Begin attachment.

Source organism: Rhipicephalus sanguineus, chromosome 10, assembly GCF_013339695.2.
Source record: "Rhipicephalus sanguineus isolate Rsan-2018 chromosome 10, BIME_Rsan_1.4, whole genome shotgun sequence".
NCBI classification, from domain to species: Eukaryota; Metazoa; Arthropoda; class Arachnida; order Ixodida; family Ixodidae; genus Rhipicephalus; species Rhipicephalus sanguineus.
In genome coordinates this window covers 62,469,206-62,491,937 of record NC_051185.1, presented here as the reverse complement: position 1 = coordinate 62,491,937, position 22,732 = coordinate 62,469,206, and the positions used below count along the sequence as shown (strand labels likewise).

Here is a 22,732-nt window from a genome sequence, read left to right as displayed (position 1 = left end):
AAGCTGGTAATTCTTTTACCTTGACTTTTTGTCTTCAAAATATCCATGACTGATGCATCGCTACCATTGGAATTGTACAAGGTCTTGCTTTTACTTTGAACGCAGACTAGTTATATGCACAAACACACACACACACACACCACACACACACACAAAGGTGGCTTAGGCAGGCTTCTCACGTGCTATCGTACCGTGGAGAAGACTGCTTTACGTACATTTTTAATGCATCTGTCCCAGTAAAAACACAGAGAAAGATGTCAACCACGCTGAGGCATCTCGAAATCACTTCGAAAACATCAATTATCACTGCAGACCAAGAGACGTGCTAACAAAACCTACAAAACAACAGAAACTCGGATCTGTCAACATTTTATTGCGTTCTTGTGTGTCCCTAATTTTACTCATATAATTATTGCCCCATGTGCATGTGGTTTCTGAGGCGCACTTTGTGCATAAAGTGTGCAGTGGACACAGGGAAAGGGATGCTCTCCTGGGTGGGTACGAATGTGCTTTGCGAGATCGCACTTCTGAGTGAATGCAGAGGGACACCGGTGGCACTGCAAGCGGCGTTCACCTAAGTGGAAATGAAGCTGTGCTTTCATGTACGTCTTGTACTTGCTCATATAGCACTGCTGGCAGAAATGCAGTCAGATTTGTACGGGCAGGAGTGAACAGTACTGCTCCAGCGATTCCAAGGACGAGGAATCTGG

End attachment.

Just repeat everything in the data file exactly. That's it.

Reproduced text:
Source organism: Rhipicephalus sanguineus, chromosome 10, assembly GCF_013339695.2.
Source record: "Rhipicephalus sanguineus isolate Rsan-2018 chromosome 10, BIME_Rsan_1.4, whole genome shotgun sequence".
NCBI classification, from domain to species: Eukaryota; Metazoa; Arthropoda; class Arachnida; order Ixodida; family Ixodidae; genus Rhipicephalus; species Rhipicephalus sanguineus.
In genome coordinates this window covers 62,469,206-62,491,937 of record NC_051185.1, presented here as the reverse complement: position 1 = coordinate 62,491,937, position 22,732 = coordinate 62,469,206, and the positions used below count along the sequence as shown (strand labels likewise).

Here is a 22,732-nt window from a genome sequence, read left to right as displayed (position 1 = left end):
AAGCTGGTAATTCTTTTACCTTGACTTTTTGTCTTCAAAATATCCATGACTGATGCATCGCTACCATTGGAATTGTACAAGGTCTTGCTTTTACTTTGAACGCAGACTAGTTATATGCACAAACACACACACACACACACCACACACACACACAAAGGTGGCTTAGGCAGGCTTCTCACGTGCTATCGTACCGTGGAGAAGACTGCTTTACGTACATTTTTAATGCATCTGTCCCAGTAAAAACACAGAGAAAGATGTCAACCACGCTGAGGCATCTCGAAATCACTTCGAAAACATCAATTATCACTGCAGACCAAGAGACGTGCTAACAAAACCTACAAAACAACAGAAACTCGGATCTGTCAACATTTTATTGCGTTCTTGTGTGTCCCTAATTTTACTCATATAATTATTGCCCCATGTGCATGTGGTTTCTGAGGCGCACTTTGTGCATAAAGTGTGCAGTGGACACAGGGAAAGGGATGCTCTCCTGGGTGGGTACGAATGTGCTTTGCGAGATCGCACTTCTGAGTGAATGCAGAGGGACACCGGTGGCACTGCAAGCGGCGTTCACCTAAGTGGAAATGAAGCTGTGCTTTCATGTACGTCTTGTACTTGCTCATATAGCACTGCTGGCAGAAATGCAGTCAGATTTGTACGGGCAGGAGTGAACAGTACTGCTCCAGCGATTCCAAGGACGAGGAATCTGG